Moore’s Law

After I’d had my fill of Lara Croft and the Temple of Osiris I decided I would try out a little game called Transistor.

This title was put together by the people who brought you Bastion, so it has some pedigree. I never played Bastion, but after a cursory internet search, it seemed that transistor sounded like just my cup of tea.

Turn based, SF, strategy action RPG by a team known for their story driven games? I’m in.

Here’s the blurb from Supergiant’s website…

Transistor is a sci-fi themed action RPG that invites players to wield an extraordinary weapon of unknown origin as they fight through a stunning futuristic city. The game seamlessly integrates thoughtful strategic planning into a fast-paced action experience, melding responsive gameplay and rich atmospheric storytelling. During the course of the adventure, players will piece together the Transistor’s mysteries as they pursue its former owners.

…and you can check out their launch trailer over on Youtube – here

Well at first, I was slightly disappointed. Having heard people talk about this game (mostly on the various game podcasts I listen to) I did not expect what I got.

While it is sort of turn based, it’s more of an action game, and it’s not *really* turn based…Okay, I’ll try to explain.

So, you run around the world all in real time, and when a battle starts it turns into a sort of battle arena type thing…


Battle arena – bordered area showing limits of attack zone.

The world outside of a specific area becomes off limits and you then have two options. You can run around and do attacks in real time or you can use a specific amount of power to pause the game and plan your moves and attacks, executing them quickly when you activate.

I preferred to play like this. Then running around avoiding attacks while your power bar builds up again.

The basics are very simple to pick up, you quickly get the hang of the various attacks mapped to the face buttons. Although, as you’d expect in a game of this type the number of attacks you have increases as you level up through the game, unlocking new power ups for “Transistor”. These RPG style power ups have a primary attack and can be mapped to any of the face buttons, or a secondary function that can be added to other power ups or used as a passive power. This really affects how you can play the game, with either area of effect attacks or focused single attacks and can be changed around depending on the boss or number of enemies you are fighting.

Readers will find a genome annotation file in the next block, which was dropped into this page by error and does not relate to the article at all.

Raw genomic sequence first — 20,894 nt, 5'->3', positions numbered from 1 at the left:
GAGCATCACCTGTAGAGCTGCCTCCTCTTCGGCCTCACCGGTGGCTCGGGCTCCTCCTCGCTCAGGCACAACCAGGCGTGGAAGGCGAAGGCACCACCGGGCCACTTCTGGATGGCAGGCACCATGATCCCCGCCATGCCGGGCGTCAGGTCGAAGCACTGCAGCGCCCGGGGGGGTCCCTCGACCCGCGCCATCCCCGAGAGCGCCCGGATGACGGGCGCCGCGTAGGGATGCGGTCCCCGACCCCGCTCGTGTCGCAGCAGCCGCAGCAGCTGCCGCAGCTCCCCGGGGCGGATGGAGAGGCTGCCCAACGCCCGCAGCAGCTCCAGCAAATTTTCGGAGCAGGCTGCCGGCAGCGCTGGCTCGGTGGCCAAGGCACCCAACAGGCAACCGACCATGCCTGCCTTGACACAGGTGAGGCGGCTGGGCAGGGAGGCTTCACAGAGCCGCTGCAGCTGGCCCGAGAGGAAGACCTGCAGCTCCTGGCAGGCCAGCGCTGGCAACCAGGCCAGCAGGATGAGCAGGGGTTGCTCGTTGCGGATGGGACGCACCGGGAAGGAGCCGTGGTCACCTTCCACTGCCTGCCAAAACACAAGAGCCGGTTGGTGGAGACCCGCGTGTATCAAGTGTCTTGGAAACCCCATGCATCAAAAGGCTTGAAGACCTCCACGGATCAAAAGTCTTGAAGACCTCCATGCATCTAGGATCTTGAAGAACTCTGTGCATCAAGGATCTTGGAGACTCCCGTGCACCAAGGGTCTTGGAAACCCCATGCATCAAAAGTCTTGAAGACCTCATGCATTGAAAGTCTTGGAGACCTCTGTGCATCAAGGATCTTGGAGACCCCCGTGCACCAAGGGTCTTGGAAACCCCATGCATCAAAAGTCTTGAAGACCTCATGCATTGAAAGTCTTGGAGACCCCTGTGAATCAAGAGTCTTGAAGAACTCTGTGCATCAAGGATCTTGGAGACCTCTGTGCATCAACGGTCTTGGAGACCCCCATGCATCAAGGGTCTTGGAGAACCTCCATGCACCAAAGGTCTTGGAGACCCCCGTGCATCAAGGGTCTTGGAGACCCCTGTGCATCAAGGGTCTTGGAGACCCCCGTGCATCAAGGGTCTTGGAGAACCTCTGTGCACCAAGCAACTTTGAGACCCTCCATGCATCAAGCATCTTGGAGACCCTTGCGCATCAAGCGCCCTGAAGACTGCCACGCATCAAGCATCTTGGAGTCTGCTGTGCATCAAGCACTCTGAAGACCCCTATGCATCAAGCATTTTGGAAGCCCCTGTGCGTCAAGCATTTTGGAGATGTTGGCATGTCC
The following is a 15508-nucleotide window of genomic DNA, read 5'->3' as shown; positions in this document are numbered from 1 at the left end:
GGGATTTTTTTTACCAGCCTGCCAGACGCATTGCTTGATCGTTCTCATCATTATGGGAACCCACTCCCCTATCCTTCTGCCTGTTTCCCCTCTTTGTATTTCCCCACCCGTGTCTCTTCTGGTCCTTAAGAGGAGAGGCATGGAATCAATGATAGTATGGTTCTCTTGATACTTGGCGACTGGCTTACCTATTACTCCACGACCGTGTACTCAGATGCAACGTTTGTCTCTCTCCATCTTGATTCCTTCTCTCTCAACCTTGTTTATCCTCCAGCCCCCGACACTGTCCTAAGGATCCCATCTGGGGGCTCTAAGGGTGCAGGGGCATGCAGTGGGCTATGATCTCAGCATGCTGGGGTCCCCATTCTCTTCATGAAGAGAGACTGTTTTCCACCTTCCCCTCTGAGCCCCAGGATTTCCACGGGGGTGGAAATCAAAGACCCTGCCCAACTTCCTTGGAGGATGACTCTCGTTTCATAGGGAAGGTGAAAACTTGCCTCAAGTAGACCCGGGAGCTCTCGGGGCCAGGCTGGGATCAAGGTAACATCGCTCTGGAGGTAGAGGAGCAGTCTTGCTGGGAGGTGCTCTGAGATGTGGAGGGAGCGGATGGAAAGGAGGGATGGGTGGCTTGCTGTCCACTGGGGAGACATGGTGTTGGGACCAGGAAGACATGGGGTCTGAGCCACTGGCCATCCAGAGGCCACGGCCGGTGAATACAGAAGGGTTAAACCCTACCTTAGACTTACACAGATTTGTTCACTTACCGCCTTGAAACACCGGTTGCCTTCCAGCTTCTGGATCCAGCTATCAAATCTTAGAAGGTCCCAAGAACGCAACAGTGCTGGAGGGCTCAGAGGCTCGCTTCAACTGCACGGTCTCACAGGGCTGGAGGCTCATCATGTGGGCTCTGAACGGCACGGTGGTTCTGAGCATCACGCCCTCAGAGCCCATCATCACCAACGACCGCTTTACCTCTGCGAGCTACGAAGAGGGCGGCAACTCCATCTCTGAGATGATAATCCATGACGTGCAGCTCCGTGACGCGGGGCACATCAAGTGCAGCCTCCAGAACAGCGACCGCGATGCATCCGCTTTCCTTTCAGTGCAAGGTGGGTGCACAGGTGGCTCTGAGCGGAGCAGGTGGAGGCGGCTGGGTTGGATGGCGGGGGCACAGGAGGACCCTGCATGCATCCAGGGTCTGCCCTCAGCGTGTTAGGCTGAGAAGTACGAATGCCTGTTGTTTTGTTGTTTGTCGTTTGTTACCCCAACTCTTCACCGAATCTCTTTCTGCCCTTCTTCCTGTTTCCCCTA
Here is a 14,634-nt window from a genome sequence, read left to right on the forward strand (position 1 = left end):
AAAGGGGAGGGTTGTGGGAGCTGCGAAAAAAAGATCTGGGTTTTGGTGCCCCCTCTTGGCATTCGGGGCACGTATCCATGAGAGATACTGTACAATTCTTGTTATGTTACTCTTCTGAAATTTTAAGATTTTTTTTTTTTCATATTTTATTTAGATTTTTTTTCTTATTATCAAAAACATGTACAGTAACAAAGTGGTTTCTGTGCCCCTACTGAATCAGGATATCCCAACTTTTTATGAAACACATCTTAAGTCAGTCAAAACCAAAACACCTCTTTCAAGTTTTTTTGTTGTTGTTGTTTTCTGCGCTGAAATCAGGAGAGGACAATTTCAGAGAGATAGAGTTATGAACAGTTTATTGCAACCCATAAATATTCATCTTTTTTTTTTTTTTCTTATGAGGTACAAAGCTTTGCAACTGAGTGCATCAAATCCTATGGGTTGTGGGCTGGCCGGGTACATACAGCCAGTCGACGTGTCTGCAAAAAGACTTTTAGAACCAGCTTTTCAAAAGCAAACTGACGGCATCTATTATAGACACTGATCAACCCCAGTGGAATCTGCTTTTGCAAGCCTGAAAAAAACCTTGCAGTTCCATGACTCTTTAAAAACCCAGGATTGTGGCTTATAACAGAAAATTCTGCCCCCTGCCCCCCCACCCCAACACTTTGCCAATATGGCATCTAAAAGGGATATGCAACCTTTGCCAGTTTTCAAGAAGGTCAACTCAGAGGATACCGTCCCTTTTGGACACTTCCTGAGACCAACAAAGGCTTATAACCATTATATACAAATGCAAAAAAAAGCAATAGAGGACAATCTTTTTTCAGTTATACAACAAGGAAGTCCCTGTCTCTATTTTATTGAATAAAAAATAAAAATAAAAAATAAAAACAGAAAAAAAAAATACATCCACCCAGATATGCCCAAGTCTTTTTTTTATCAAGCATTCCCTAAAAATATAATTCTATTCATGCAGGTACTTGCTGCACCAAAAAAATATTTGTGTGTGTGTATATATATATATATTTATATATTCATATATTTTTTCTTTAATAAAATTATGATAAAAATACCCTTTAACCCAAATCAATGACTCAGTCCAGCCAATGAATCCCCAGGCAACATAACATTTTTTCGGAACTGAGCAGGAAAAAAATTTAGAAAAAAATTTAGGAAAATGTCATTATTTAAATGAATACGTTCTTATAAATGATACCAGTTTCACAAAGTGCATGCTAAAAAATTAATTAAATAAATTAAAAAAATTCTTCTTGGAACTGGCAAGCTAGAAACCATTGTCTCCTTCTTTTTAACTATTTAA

Dotted around the world are pods that allow you to re-spec your powers and change the way it plays.

Okay, so I kind of glossed over something there. “Transistor”. Transistor is a sword that you find at the start of the game that has a personality and talks to you throughout the game. The story is a very interesting one tied in to computer viruses, and disappearing buildings and such. I don’t want to say much more in case I accidentally spoil it for anyone wanting to play it if they haven’t already.

Graphically it has a brilliant style. A fixed, isometric camera and neon showing the world off in full glory. Cut scenes are illustrated with water colour style images which I really liked (seriously, scroll back up and watch the trailer if you skipped it). At no point did I feel like there was a clash. Everything just felt polished and well drawn, well animated and it was…well… fun.

The audio was brilliant. I have to admit to being a little bit more geeky that usual and leaving the game on while I was cleaning or pottering in the house.

It didn’t take a huge chunk of time to play through and I have to admit that I felt a little surprised when I’d finished it.

Which was exactly what I wanted. Something fun and different. The dev team delivered, big time and I have to admit I am intrigued by Supergiant’s new game, Pyre…


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